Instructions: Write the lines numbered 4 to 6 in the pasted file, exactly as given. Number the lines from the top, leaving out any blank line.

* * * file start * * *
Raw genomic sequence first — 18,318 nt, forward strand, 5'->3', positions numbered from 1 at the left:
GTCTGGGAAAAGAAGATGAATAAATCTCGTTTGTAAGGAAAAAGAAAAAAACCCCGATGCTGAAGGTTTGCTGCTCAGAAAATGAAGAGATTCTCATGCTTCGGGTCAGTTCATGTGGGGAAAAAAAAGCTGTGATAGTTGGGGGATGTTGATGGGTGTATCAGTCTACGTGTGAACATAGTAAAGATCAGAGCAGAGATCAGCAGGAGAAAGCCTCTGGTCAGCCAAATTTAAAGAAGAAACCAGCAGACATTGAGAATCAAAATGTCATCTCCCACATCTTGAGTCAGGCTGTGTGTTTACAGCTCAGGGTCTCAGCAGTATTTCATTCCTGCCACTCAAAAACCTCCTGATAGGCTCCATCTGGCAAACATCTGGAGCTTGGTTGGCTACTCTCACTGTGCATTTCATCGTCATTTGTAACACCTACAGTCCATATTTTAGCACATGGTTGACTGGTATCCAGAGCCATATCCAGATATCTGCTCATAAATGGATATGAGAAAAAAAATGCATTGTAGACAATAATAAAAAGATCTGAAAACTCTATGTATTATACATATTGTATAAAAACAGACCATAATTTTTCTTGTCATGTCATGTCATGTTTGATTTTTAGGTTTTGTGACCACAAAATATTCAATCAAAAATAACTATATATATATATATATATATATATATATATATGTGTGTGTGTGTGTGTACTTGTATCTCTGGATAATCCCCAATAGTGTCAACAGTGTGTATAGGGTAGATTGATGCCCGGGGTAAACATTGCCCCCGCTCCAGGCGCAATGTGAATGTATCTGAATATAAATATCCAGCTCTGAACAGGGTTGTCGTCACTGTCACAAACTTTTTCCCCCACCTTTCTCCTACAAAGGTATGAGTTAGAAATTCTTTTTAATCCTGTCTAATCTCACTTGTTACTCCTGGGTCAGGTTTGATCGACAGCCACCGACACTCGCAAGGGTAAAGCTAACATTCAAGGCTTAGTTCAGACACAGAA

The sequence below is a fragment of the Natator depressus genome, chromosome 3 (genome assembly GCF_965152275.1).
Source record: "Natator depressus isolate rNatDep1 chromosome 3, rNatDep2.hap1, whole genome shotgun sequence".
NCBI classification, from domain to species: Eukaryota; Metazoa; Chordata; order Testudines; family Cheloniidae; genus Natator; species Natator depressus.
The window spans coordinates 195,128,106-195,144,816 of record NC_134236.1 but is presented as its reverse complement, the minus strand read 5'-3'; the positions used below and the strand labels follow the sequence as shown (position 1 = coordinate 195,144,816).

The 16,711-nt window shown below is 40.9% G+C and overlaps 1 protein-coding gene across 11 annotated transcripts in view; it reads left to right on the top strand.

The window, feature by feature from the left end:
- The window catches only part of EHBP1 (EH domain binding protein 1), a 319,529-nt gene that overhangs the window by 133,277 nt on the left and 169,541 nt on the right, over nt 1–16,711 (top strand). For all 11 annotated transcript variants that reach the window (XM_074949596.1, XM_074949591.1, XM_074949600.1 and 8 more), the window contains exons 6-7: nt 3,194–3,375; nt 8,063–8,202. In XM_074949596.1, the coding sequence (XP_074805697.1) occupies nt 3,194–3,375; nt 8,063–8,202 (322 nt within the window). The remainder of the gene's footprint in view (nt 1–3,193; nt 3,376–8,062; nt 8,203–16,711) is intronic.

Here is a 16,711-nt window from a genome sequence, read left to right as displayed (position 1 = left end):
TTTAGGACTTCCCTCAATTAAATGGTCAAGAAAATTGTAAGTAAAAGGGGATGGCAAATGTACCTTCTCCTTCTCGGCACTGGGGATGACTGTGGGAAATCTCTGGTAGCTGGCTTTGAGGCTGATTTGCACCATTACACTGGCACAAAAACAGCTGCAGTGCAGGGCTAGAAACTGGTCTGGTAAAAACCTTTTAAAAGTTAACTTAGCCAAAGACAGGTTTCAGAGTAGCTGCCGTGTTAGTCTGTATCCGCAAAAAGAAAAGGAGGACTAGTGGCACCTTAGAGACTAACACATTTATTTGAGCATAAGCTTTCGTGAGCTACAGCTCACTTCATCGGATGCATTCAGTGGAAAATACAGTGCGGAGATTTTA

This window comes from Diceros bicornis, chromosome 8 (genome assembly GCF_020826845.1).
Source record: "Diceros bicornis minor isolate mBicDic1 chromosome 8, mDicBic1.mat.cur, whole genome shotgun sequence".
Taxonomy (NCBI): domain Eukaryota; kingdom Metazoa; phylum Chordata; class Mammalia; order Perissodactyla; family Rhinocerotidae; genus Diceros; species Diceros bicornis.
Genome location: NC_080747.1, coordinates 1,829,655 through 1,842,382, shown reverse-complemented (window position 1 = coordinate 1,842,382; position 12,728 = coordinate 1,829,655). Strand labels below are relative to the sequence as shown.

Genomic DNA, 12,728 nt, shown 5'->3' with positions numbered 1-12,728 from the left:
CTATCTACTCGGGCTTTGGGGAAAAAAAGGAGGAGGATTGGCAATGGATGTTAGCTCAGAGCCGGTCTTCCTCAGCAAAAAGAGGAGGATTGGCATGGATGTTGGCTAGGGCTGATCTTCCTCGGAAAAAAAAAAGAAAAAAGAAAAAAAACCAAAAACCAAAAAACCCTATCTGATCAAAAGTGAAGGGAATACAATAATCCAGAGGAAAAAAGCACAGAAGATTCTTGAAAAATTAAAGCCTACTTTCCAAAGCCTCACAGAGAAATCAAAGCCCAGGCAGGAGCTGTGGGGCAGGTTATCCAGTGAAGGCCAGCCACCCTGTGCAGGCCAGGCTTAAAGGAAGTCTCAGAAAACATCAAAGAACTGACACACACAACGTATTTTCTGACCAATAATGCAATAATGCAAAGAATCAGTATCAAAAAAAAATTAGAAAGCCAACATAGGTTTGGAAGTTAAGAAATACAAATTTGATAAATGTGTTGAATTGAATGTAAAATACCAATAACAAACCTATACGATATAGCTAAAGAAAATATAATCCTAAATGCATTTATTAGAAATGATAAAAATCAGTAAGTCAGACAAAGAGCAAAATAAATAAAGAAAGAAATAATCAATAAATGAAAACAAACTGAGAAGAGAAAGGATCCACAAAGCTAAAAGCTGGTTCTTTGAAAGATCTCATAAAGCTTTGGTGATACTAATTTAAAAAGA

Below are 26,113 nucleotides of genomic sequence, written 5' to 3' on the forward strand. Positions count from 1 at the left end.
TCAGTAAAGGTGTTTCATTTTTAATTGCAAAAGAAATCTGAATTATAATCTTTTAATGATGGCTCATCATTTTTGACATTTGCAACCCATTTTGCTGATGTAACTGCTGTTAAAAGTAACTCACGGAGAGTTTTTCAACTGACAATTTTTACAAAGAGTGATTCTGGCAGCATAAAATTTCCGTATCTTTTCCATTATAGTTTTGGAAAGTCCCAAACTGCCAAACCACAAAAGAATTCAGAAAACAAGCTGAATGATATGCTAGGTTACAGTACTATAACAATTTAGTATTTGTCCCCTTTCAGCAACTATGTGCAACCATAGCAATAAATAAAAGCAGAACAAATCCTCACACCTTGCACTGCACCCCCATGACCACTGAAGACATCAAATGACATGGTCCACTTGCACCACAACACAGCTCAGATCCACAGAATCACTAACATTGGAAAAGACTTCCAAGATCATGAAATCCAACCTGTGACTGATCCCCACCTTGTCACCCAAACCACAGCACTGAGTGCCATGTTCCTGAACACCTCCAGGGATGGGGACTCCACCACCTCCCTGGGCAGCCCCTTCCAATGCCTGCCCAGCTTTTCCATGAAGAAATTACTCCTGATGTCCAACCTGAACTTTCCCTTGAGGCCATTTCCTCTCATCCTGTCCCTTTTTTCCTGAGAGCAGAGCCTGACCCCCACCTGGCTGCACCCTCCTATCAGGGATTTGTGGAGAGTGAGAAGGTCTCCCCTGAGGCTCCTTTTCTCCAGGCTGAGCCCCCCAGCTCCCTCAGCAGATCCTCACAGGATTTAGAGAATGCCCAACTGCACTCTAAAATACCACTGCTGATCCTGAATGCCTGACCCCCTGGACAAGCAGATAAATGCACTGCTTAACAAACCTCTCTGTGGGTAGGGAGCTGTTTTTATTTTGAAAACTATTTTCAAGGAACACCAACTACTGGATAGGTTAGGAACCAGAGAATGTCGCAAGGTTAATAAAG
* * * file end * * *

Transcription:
Source record: "Natator depressus isolate rNatDep1 chromosome 3, rNatDep2.hap1, whole genome shotgun sequence".
NCBI classification, from domain to species: Eukaryota; Metazoa; Chordata; order Testudines; family Cheloniidae; genus Natator; species Natator depressus.
The window spans coordinates 195,128,106-195,144,816 of record NC_134236.1 but is presented as its reverse complement, the minus strand read 5'-3'; the positions used below and the strand labels follow the sequence as shown (position 1 = coordinate 195,144,816).